“Annihilation” is written and directed by Alex Garland, and stars Natalie Portman as Lena, a biologist who joins an expedition into “The Shimmer”, a rapidly expanding quarantined zone, after her husband, Kane (Oscar Isaac) falls ill after he returns from a previous expedition.
This movie floored me. I went in the theater not knowing what to expect, and I got everything I wanted in a science fiction movie, and more.
Alex Garland is proving to be a tour-de-force among today’s sci-fi marvels. After exploding into the scene with his directorial debut “Ex Machina” (2015), Garland has since improved his direction in almost every single way.
There have been comparisons made between Garland’s direction with the likes of masters such as Andrei Tarkovsky and Stanley Kubrick. After seeing this film, I can’t help but agree.
The way Garland sets up the world inside the mysterious Shimmer makes us gaze in awe, and at times makes us doubt our very eyes.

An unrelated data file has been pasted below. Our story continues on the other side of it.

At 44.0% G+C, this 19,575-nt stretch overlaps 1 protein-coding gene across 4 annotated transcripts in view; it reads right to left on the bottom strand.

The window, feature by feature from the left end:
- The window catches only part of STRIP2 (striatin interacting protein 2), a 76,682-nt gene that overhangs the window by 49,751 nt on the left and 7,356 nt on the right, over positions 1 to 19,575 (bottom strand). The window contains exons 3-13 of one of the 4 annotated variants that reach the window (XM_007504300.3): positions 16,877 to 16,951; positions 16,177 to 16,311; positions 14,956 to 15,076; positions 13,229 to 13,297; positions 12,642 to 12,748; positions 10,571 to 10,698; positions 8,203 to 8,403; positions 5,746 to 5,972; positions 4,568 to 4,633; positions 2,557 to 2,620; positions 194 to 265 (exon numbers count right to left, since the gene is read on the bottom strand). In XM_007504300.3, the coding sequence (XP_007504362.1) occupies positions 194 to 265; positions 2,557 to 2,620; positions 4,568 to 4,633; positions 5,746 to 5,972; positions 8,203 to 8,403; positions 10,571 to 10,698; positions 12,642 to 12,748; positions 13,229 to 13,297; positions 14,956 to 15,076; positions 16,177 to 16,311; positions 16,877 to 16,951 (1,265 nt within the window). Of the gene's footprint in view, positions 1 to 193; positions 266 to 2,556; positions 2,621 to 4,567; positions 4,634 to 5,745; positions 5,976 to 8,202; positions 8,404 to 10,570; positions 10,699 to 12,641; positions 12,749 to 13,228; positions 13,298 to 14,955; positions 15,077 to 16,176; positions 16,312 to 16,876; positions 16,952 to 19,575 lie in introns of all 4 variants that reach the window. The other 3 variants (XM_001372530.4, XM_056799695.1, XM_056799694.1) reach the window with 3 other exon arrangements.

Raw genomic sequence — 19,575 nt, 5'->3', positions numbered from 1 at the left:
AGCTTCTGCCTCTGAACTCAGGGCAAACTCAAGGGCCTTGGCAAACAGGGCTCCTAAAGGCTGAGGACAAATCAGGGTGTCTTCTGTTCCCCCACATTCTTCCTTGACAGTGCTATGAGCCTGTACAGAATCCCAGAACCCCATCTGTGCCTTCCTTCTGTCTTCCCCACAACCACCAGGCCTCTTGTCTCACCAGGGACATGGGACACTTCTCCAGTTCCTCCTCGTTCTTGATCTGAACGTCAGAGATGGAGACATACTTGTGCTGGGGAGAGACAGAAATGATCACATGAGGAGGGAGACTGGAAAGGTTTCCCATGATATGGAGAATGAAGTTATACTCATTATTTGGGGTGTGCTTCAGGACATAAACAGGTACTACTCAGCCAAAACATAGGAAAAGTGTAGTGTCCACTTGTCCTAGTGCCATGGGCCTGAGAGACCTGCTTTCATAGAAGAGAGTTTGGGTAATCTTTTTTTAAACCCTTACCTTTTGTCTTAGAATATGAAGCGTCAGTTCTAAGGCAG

This film has perfect pacing. This is a rather slow-moving story, but Garland paces it so well that we are never drawn out of the moment. The suspense granted from the atmosphere keeps us locked in.
The film also blends in elements of horror very well. No, not the cheap jumpscare style of contemporary horror, but psychological horror; body horror. We are unnerved for this film’s entirety.
Aesthetic-wise, this film truly is perfect. The design of the Shimmer’s landscape and creatures, the cinematography, the music… all phenomenal. The CGI is also very impressive. The only issue is that there is one scene about halfway into the film where you can tell something is CGI. Otherwise, the CGI works, and the prosthetics put into the film is jaw-dropping.
Natalie Portman gives a great observational performance as our protagonist, Lena. The entirety of the all-female expedition gives purposefully restrained performances to highlight their violent past lives, building to a breaking point in the climax. Gina Rodriguez gives a particularly brilliant performance.
Outside the main cast, Oscar Isaac, Benedict Wong, and David Gyasi all give brief, yet impressive performances.
Throughout all the brilliance of the film, there is but one quarrel I have with the film, and that is its subplots.
Scattered through the film are flashbacks that highlight Lena and Kane’s past that, while not necessarily bad, are unnecessary. While I get that they try to develop Lena’s character arc, in the long run, thy are just unneeded.
“Annihilation” is a masterwork of science fiction, with an ending that will keep people talking for years to come. Marked by brilliant direction, performances, and aesthetic, “Annihilation” is a must-see for moviegoers.